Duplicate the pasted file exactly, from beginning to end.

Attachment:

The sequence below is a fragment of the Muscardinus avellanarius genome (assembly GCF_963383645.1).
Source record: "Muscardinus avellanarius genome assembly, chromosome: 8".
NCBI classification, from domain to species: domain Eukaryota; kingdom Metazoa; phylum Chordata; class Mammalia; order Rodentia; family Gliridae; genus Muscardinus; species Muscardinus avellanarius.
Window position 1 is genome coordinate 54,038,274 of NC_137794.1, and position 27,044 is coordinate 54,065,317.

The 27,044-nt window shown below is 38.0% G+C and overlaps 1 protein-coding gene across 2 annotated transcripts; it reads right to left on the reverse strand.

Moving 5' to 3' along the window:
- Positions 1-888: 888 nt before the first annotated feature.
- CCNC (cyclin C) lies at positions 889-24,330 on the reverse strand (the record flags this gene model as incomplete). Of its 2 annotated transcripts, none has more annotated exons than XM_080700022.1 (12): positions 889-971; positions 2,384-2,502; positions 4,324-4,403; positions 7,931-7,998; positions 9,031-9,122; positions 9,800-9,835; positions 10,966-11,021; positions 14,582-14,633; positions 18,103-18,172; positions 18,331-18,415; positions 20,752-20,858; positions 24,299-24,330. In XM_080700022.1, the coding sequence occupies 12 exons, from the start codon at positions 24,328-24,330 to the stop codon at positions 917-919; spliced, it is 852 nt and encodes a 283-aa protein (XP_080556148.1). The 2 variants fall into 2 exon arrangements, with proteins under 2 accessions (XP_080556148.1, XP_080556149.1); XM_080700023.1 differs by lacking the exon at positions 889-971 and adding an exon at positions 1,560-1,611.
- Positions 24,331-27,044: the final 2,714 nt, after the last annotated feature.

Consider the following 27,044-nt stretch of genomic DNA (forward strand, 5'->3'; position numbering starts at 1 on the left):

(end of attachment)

The sequence below is a fragment of the Muscardinus avellanarius genome (assembly GCF_963383645.1).
Source record: "Muscardinus avellanarius genome assembly, chromosome: 8".
NCBI classification, from domain to species: domain Eukaryota; kingdom Metazoa; phylum Chordata; class Mammalia; order Rodentia; family Gliridae; genus Muscardinus; species Muscardinus avellanarius.
Window position 1 is genome coordinate 54,038,274 of NC_137794.1, and position 27,044 is coordinate 54,065,317.

The 27,044-nt window shown below is 38.0% G+C and overlaps 1 protein-coding gene across 2 annotated transcripts; it reads right to left on the reverse strand.

Moving 5' to 3' along the window:
- Positions 1-888: 888 nt before the first annotated feature.
- CCNC (cyclin C) lies at positions 889-24,330 on the reverse strand (the record flags this gene model as incomplete). Of its 2 annotated transcripts, none has more annotated exons than XM_080700022.1 (12): positions 889-971; positions 2,384-2,502; positions 4,324-4,403; positions 7,931-7,998; positions 9,031-9,122; positions 9,800-9,835; positions 10,966-11,021; positions 14,582-14,633; positions 18,103-18,172; positions 18,331-18,415; positions 20,752-20,858; positions 24,299-24,330. In XM_080700022.1, the coding sequence occupies 12 exons, from the start codon at positions 24,328-24,330 to the stop codon at positions 917-919; spliced, it is 852 nt and encodes a 283-aa protein (XP_080556148.1). The 2 variants fall into 2 exon arrangements, with proteins under 2 accessions (XP_080556148.1, XP_080556149.1); XM_080700023.1 differs by lacking the exon at positions 889-971 and adding an exon at positions 1,560-1,611.
- Positions 24,331-27,044: the final 2,714 nt, after the last annotated feature.

Consider the following 27,044-nt stretch of genomic DNA (forward strand, 5'->3'; position numbering starts at 1 on the left):